Excavations in Ammerbuch-Reusten, in the Tübingen district in south-west Germany, have uncovered the earliest gold object in the area: a spiral of gold wire dating back some 3,800 years.
Raiko Krauss from the University of Tübingen and Jörg Bofinger from the Baden-Württemberg State Office for Cultural Heritage Management made the discovery last autumn, when they excavated the grave of a woman buried facing south in a foetal position, typical of the Late Neolithic period in Central Europe. Radiocarbon dating of the woman’s remains shows that she was buried between about 1850 and 1700 BC. The recently discovered burial was not far from a group of Early Bronze Age graves, and may be associated with a nearby hilltop settlement.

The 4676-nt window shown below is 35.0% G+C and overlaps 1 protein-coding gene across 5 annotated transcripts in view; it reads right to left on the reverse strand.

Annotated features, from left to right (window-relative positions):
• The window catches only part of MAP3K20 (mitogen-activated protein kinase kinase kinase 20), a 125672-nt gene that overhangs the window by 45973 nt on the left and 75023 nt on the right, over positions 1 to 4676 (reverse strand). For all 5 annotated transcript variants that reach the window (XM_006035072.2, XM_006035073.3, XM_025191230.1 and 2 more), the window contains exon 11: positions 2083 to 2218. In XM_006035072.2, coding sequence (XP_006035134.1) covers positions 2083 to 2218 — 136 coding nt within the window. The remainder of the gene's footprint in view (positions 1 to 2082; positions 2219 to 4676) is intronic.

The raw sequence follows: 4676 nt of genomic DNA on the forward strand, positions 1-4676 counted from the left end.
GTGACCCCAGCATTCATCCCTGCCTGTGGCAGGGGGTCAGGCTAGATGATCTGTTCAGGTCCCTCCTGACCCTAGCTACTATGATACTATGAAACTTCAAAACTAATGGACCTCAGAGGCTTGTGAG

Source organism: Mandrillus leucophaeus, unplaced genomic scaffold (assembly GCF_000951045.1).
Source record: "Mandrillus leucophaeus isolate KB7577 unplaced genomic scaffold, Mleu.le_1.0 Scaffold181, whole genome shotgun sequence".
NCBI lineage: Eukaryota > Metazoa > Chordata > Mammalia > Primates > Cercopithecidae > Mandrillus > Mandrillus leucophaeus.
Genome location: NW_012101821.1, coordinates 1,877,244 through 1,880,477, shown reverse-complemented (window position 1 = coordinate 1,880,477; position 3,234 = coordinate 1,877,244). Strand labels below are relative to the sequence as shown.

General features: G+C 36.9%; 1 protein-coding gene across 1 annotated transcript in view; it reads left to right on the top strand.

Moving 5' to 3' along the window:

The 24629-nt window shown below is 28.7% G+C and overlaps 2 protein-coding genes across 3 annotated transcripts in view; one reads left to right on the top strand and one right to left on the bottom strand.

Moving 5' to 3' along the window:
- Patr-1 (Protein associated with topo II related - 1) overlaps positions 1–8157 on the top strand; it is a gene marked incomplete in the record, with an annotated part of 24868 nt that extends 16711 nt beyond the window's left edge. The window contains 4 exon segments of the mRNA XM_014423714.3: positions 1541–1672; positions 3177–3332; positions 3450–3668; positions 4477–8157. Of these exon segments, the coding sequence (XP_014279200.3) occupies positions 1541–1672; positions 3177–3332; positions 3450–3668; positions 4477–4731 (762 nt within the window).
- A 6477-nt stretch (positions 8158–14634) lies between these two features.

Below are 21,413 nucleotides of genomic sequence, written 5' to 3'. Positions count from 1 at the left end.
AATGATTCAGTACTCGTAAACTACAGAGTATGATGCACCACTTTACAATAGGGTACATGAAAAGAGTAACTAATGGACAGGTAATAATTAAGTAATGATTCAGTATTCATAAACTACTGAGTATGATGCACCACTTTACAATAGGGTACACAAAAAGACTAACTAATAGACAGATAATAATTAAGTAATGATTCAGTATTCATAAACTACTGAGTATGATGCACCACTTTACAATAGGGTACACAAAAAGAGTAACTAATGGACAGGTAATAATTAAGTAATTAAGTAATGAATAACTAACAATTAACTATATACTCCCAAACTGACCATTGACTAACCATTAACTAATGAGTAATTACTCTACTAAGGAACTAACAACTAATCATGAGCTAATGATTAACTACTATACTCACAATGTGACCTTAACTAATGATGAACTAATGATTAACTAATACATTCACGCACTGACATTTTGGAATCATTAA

Inside the grave was only one object: the small gold spiral, which was perhaps a hair ornament. The discovery of the gold object in an Early Bronze Age grave was unusual, as precious metals are rare in the region at this date.
Analysis of the gold has found that it contains about 20% silver, less than 2% copper, and traces of platinum and tin, a composition consistent with gold washed from rivers, specifically from the Carnon River area in Cornwall, south-west England. This probable Cornish origin is, according to the archaeologists, a departure from the usual south-eastern European origins of older gold finds in Europe and evidence of the long-distance trade of luxury goods at the time. The gold spiral, the team say, also points to the increasing influence western cultural groups had over Central Europe in the first half of the 2nd millennium BC.